Star Trek Rewind: “Lost and Found”

“Did someone ask for help? I am Hologram Janeway, your training advisor for exploring the greater galaxy. On behalf of Starfleet, welcome aboard. How can I be of assistance?”

Teenage alien Dal (Brett Gray) is a prisoner working on a mining colony in the Delta Quadrant. After a thwarted escape attempt, he is offered a choice of either finding the elusive “Fugitive Zero” (Angus Imrie) or being executed by being abandoned on the planet’s surface. He chooses the former, but quickly sets about formulating another plan for escape with his mining “buddy,” Rok-Tahk (Rylee Alazraqui).

In their travels, they come across a derelict starship (the U.S.S. Protostar) and, with the help of Tellarite engineer Jankom Pog (Jason Mantzoukas) and crawling wad of goo, Murf (Dee Bradley Baker), they get the ship up and running soon after finding “Zero,” who turns out to be a Medusan, and has run afoul of the colony’s leader (known as the Diviner).

Horribly disillusioned after ten years of substandard entertainment passing itself off as Trek, you can imagine my surprise at coming across something so shockingly satisfying as Star Trek: Prodigy, Secret Hideout’s latest entry into the cramped franchise. Produced in association with Nickelodeon, Prodigy may market itself as children’s entertainment, but, refreshingly, this is a decent bait-and-switch, because it requires dramatic storytelling without the need for graphic violence and strong language, which is how Star Trek initially got off the ground.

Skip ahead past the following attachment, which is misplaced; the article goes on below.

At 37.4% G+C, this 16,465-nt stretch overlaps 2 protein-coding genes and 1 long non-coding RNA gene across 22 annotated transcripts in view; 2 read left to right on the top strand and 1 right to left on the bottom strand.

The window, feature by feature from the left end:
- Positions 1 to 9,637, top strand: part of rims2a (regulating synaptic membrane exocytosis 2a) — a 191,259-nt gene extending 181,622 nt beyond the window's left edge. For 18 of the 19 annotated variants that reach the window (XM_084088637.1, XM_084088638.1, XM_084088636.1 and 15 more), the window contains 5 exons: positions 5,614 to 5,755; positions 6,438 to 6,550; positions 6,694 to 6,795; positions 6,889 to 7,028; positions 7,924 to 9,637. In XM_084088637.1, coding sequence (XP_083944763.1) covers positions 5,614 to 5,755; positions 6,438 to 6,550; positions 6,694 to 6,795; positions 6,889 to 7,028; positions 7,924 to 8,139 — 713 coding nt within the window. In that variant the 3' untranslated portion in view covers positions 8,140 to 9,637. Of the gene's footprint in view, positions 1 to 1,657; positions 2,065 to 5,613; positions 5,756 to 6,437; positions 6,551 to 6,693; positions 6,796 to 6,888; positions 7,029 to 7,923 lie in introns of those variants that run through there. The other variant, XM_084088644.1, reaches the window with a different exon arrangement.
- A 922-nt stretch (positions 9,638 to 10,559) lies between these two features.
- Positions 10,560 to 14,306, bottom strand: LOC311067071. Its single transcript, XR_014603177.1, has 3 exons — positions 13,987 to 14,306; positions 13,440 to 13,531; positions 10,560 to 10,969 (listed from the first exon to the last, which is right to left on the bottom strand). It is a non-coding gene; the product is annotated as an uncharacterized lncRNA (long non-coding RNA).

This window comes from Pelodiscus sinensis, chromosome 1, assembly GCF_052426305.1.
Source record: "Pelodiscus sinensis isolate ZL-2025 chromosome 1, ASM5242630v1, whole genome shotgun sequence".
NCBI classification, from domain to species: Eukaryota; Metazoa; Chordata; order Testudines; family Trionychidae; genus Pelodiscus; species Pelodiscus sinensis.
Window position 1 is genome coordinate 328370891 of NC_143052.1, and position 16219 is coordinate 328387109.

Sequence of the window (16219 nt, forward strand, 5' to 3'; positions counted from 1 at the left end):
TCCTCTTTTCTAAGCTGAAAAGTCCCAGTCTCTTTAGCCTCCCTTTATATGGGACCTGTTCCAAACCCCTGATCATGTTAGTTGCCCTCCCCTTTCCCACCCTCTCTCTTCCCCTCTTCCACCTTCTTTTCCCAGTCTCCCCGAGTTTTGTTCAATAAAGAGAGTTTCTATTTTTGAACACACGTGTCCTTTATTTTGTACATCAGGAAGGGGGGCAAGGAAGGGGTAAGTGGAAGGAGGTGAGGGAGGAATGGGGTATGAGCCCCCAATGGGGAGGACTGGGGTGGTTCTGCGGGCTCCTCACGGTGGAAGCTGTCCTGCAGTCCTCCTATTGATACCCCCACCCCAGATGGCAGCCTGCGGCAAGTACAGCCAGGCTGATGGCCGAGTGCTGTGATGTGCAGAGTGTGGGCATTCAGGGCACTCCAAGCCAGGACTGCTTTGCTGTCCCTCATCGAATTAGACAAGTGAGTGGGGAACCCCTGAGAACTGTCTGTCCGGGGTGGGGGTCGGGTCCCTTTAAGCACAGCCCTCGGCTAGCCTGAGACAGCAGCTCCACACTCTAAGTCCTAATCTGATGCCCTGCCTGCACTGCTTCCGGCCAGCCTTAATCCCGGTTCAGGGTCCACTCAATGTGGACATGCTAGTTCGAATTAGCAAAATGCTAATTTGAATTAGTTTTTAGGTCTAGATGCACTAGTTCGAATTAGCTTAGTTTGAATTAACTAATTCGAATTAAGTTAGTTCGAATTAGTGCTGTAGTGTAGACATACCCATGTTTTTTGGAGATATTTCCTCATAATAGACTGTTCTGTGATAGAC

There is also the fact that Prodigy premiered to very little hype. I remember there being a preliminary announcement, and then that was it. This is a Trek that wants to build on word-of-mouth rather than expensive marketing and demographics studies, and it is refreshing to see story take the center stage over characterization and unbelievable situations.

There are some puzzling canonical Easter eggs strewn about. The opening scene makes reference to a Kazon character. I had thought the Kazon were ultimately assimilated as a species by the Borg. There might’ve been stragglers along the way. In addition, the “Medusan,” first seen in the Original Series episode, “Is There In Truth No Beauty?,” has built a robot body so that he may easily transport himself and protect others from viewing his visage.

“Medusans” have a habit of driving people crazy with their physical appearance. What is a Medusan (and a Tellarite, for that matter) doing so far from home? Still, it is nice to see these call-backs to previous species. The best surprise is saved for last. When Rok-Tahk unknowingly says the word, “help,” a hologram in the form of Captain Kathryn Janeway (Kate Mulgrew) appears and offers assistance.

I almost had tears in my eyes watching this, the first episode of a promising series that doesn’t insult the audience’s intelligence, doesn’t resort to gore, nor does it swim in idiocy and “woke” smugness so redolent in newer Trek shows. I like these characters. I’m enthusiastic for new episodes and it occurs to me: this is what Star Trek is supposed to be—even though what we’ve seen so far indicates the show will have very little to do with Starfleet or the Federation, it’s a nice change of pace to get a civilian’s perspective into the 24th century.

There were some complaints about similarities to recent Star Wars shows, namely Rebels and Clone Wars, and they may be accurate, but it doesn’t hinder the experience for me, and because those shows were, more often than not, excellent, why not let them be the inspiration for this latest Trek? Star Trek: Prodigy is wonderful.

 

LawlerD

David Lawler has written for Film Threat, VHS Rewind, Second Union, and his own blog, Misadventures in BlissVille. Lawler has produced several podcasts including That Twilighty Show About That Zone, Two Davids Walk Into A Bar (with co-host David Anderson), EQ Lawler/Saltz (with Alex Saltz), and Upstairs at Froelich's (with co-host John Froelich).

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